‘The Life and Death of Hannah Wiltshire. A Case Study of Bedminster Union Workhouse and Victorian Social Attitudes on Epilepsy’
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This study offers a factual account of the life and death of the vulnerable poor living in rural England during the mid-nineteenth century. The narrative that unfolds is an attempt to demonstrate how, without adequate transparent social and medical support, a devoted family unit can rapidly fall apart. Despite class based medical discrimination towards the treatment of epileptics in Victorian England, Ann Howe and her supporters succeeded in provoking a legal obligation for accountability from the Guardians of the Bedminster Union Workhouse. Exploring original archived material, secondary sources, family history data and field visits, the account attempts to reveal how a woman who was probably illiterate, and the daughter of impoverished farm labourers, embarked upon a campaign for justice.
GENERAL HISTORICAL BACKGROUND
During the year of 1855 rumours of murder and cover up were circulating in the small north Somerset village of Walton-in-Gordano. The allegations originated from the historic institution known as Bedminster Union Workhouse and the suspected man-slaughter of a 22 year old female inmate named Hannah Wiltshire. Hannah Wiltshire’s death caused local public outrage at the time as well as a perception of a cover up at the inquest court. Media controversy also led to accusations that workhouse guardians concealed the true extent of neglect at Bedminster Union Workhouse.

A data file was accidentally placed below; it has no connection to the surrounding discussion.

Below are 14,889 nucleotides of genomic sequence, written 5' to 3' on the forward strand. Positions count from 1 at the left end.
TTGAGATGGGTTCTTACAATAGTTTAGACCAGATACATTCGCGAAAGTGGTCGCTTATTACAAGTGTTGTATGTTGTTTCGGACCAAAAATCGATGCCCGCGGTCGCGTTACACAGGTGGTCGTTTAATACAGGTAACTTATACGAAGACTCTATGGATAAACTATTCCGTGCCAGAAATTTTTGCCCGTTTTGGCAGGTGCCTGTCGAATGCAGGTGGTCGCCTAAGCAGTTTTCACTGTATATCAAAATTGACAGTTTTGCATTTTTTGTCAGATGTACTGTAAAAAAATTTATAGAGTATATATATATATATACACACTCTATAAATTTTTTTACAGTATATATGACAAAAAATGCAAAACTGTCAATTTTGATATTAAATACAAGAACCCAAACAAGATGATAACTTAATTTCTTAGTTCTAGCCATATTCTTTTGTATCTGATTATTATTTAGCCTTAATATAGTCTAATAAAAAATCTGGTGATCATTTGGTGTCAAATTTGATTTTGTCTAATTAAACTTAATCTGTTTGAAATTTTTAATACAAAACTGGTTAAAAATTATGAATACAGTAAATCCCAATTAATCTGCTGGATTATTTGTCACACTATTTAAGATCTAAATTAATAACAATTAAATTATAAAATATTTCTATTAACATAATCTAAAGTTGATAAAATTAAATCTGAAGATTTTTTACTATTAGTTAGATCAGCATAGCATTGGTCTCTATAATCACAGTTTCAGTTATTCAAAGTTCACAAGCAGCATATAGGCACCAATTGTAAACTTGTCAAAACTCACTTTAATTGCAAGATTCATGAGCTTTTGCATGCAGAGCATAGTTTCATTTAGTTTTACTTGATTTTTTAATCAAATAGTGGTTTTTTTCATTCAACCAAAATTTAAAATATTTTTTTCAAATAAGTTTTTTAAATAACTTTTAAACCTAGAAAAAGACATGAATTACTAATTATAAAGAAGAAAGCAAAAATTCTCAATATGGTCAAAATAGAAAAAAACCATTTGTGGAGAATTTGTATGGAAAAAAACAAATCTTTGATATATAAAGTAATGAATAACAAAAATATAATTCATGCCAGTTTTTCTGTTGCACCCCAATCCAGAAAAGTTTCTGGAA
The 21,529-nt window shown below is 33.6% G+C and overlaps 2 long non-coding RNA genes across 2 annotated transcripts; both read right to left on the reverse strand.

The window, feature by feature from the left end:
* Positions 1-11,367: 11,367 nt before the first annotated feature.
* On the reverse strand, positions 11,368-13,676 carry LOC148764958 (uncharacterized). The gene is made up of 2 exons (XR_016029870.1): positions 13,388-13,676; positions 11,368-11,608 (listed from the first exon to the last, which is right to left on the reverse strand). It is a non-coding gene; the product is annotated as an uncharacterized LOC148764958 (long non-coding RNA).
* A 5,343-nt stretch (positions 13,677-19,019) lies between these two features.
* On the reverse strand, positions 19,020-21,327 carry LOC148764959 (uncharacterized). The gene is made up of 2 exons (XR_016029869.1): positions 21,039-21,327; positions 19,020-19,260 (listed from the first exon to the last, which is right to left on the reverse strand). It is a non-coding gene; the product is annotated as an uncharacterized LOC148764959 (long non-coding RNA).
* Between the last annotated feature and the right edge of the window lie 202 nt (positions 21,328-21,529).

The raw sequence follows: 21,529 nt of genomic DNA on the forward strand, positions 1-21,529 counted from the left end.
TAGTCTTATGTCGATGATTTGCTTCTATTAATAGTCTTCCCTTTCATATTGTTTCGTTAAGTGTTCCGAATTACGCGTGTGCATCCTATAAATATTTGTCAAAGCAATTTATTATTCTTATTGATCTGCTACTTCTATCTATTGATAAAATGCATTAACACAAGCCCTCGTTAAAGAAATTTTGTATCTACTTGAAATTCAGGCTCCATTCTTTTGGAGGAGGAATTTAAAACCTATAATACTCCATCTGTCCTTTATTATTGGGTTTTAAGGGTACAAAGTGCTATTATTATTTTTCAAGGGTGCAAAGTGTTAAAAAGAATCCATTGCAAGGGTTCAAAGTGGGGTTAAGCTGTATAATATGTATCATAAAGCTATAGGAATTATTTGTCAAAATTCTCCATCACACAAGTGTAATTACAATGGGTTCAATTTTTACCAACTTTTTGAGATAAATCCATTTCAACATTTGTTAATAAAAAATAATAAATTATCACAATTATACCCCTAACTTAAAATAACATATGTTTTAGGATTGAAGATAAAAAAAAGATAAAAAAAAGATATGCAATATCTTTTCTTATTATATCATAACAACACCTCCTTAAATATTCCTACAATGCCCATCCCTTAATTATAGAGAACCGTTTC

Using historical records and extensive analysis of archived material, an attempt has been made to piece together an account of the life and death of Hannah Wiltshire, a pauper who lived near Bristol. The inquest documents no longer exist (Somerset Records Office, 2015), but detailed reporting on the day of the inquest by regional newspaper reporters provided a valuable secondary source of material.